I caught the tail-end of an interview on the radio this evening between the BBC's Peter Day and Stanford economist Paul Romer at the London Economic Summit. Mr . Romer was talking about the power of the city as a cohesive, functional civic unit. Mr. Day asked Mr. Romer which city he calls home, to which he replied, "San Francisco." Unsatisfied, Mr. Day pressed as to whether he lived in the City proper or in Palo Alto or "one of those delightful little fruit towns that dot the railway line." It turns out that, though he often visits and and works in the City, he indeed lives in Palo Alto. Big surprise for a Stanford professor.
There were two things that I adored in this brief interaction. First was this wonderfully arcane notion of the Peninsula held by the British newsman. How wonderful that this rosy nostalgia is still alive in at least one mental landscape on the other side of the world, decades after the bulldozers pushed south and streets were laid bearing the names of the fruits once grown there (my grandparents moved from the City, by way of San Mateo, to Sunnyvale where they bought their one and only home on Elderberry Drive; "Once it was a cherry orchard, Our De Anza School, Now it is a place for learning By the golden rule.") I plan on thinking about this sentiment the next time I take Caltrain, tracing my way between the delightful little fruit towns. Despite the endlessly-blossoming housing tracts and the notion that a constant flux of newcomers can destroy a community's impression of itself, this area was indeed built with fruit crates and integrated circuits.
The other part that I found fascinating was the idea that the Bay Area, as opposed to cozy, cosmopolitan San Francisco, didn't fit the city-state model being brandied about. We all love the City, to be sure; but, to dismiss the rest of the Bay as somehow being un-civic seemed most ignorant of what a community actually looks like. It's a question of mental perception of place. It would seem, to me, that the Bay Area as a region is just as powerful a unifying civic theme than many of the region's individual municipalities. Indeed, throughout the Bay, the city lines seem to be drawn haphazardly and with little community meaning. My godparents' home in Campbell backs up to the city line and I remember being enthralled by the idea, as a younger lad, that if I stuck my hand through the fence I'd be, in part, in San Jose. The homes look just about the same on either side of that fence.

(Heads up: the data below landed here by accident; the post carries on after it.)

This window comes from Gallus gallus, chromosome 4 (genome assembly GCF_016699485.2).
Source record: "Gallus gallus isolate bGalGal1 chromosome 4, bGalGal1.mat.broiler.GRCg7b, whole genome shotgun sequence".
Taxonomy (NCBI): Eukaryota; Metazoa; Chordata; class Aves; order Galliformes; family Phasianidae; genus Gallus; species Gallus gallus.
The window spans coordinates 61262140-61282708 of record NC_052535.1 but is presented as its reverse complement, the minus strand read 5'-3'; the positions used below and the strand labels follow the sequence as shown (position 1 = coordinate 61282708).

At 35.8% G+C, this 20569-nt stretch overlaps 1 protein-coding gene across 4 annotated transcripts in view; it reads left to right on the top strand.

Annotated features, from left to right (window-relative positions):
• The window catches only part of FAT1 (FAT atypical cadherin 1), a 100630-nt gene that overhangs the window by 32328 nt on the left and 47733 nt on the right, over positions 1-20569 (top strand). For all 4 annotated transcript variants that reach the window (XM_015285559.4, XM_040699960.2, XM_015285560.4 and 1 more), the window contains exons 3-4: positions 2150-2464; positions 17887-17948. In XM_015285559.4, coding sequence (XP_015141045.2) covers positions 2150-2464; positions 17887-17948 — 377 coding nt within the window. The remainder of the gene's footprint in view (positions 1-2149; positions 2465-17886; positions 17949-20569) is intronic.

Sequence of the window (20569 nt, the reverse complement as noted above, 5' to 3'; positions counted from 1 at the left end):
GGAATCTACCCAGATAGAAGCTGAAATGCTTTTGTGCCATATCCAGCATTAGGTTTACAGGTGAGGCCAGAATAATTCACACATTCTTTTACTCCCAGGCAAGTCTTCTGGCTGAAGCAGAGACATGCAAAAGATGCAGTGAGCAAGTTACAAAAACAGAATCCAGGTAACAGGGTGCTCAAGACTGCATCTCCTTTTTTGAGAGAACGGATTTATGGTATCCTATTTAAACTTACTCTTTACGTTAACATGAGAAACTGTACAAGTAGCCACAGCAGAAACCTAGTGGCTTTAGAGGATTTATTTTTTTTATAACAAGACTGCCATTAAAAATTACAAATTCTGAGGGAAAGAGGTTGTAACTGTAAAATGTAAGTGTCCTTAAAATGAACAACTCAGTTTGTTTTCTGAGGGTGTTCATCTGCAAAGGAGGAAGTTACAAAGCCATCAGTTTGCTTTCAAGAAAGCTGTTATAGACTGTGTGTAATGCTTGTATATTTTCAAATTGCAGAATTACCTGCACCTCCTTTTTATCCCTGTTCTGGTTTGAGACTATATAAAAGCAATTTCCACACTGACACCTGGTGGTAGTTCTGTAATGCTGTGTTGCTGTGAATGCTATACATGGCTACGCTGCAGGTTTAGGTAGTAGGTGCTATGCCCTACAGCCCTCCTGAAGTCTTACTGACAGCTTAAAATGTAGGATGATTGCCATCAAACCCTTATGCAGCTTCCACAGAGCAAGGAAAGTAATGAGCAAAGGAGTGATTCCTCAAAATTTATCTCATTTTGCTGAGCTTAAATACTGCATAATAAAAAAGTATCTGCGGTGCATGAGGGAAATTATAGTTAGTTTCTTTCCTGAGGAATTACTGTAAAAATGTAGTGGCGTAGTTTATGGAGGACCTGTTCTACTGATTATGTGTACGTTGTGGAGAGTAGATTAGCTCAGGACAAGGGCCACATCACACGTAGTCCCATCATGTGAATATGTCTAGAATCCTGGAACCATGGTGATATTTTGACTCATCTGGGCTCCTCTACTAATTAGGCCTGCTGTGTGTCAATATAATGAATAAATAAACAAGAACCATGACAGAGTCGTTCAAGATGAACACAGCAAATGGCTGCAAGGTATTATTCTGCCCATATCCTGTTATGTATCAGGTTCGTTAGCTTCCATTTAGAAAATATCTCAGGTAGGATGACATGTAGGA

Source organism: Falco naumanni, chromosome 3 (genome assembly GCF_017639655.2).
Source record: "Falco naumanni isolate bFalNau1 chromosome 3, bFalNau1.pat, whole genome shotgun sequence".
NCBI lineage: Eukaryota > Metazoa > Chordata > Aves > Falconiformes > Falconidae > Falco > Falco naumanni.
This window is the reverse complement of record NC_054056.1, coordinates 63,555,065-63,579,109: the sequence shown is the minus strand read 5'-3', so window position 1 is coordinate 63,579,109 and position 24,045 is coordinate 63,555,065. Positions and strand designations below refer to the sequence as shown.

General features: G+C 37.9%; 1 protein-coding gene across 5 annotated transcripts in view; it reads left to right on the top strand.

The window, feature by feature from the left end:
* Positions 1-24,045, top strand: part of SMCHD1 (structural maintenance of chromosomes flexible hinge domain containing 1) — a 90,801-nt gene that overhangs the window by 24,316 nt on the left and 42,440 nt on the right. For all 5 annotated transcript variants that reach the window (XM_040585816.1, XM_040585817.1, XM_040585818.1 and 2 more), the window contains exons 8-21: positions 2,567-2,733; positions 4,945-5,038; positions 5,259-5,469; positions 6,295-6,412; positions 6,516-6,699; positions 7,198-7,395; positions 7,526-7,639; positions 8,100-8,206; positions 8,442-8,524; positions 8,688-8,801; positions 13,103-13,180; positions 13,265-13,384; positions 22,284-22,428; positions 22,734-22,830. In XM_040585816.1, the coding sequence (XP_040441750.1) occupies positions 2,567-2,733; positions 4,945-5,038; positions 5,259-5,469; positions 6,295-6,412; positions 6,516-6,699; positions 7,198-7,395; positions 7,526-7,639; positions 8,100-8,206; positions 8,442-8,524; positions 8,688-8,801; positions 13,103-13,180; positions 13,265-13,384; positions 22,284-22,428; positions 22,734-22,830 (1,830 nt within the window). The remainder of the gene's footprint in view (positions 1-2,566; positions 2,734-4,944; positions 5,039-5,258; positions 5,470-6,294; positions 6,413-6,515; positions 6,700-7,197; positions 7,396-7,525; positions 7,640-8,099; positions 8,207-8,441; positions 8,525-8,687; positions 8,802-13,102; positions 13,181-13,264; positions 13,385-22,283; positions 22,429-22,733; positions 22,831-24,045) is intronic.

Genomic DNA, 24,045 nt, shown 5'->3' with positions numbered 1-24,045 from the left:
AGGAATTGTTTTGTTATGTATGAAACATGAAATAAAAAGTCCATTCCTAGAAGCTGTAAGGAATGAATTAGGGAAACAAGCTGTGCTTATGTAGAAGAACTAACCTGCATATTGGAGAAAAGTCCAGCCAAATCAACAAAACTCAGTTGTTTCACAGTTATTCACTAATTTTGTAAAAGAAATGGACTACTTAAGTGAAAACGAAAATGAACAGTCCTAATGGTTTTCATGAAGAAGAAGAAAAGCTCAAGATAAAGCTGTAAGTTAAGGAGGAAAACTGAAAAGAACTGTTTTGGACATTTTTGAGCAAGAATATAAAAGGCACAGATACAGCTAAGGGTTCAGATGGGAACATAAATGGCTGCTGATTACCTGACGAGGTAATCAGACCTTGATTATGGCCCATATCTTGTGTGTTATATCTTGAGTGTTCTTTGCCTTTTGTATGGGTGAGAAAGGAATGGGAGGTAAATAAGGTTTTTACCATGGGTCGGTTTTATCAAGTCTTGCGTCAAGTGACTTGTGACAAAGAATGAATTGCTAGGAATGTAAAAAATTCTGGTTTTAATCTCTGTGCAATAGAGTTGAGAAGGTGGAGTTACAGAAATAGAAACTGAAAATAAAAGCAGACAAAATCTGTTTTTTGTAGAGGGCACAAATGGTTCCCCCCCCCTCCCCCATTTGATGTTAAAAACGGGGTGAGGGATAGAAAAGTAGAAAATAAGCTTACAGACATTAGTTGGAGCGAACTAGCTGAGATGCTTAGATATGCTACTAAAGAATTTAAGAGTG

I love the Hyphy movement (perhaps "loved' is more appropriate here given the waning feeling of the style) because it seems to really latch onto at least one notion of public geography. Hyphy, to my mostly outsider eyes and ears, is self consciously from "the Bay" (we fresh). One's place is often defined by what it is not. In my mind we are more often not L.A., not Fresno or not Sacramento (though it's often phrased "not Stockton") than we are not Hayward, not San Rafael or not Burlingame. In short, we all are from "the Bay."
In short, I feel that it does our notion of community, and thus our community, some degree of damage when we deprive ourselves the recognition of our Bay regionalism, when we deprive the "metropolitan area" of its place-ness. The same goes for the Greater Los Angeles Metropolitan Area and the San Diego Metropolitan Area (Tijuana included). San Diego-Tijuana in particular. Take a look at the photo below. After a quick glance you tell me where the edges of the city are and my guess is that the borders, civic or national, won't immediately jump out at you. These "metropolitan areas," in my mind, are some of the largest urban place-markers and, as such, much closer to the city-state idea that Mr. Day and Romer were so casually inferring (though, to their credit, it was a brief anecdote to a much more in-depth conversation.)